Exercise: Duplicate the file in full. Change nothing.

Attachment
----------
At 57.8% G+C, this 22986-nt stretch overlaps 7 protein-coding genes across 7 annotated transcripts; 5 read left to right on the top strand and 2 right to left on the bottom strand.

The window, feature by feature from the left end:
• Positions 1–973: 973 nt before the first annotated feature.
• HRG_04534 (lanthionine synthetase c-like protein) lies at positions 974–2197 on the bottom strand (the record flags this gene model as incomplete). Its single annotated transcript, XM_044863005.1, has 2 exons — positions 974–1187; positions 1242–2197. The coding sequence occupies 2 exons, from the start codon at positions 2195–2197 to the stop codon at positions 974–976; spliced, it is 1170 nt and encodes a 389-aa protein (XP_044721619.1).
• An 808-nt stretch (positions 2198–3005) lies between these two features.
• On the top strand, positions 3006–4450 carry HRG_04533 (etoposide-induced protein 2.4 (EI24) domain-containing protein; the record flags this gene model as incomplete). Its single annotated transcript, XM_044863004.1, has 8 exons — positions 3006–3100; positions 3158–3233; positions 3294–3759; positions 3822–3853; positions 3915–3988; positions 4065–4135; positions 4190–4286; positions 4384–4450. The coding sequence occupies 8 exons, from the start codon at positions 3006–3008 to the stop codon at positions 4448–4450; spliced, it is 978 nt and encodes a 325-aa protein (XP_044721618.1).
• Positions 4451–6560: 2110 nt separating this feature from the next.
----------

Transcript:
At 57.8% G+C, this 22986-nt stretch overlaps 7 protein-coding genes across 7 annotated transcripts; 5 read left to right on the top strand and 2 right to left on the bottom strand.

The window, feature by feature from the left end:
• Positions 1–973: 973 nt before the first annotated feature.
• HRG_04534 (lanthionine synthetase c-like protein) lies at positions 974–2197 on the bottom strand (the record flags this gene model as incomplete). Its single annotated transcript, XM_044863005.1, has 2 exons — positions 974–1187; positions 1242–2197. The coding sequence occupies 2 exons, from the start codon at positions 2195–2197 to the stop codon at positions 974–976; spliced, it is 1170 nt and encodes a 389-aa protein (XP_044721619.1).
• An 808-nt stretch (positions 2198–3005) lies between these two features.
• On the top strand, positions 3006–4450 carry HRG_04533 (etoposide-induced protein 2.4 (EI24) domain-containing protein; the record flags this gene model as incomplete). Its single annotated transcript, XM_044863004.1, has 8 exons — positions 3006–3100; positions 3158–3233; positions 3294–3759; positions 3822–3853; positions 3915–3988; positions 4065–4135; positions 4190–4286; positions 4384–4450. The coding sequence occupies 8 exons, from the start codon at positions 3006–3008 to the stop codon at positions 4448–4450; spliced, it is 978 nt and encodes a 325-aa protein (XP_044721618.1).
• Positions 4451–6560: 2110 nt separating this feature from the next.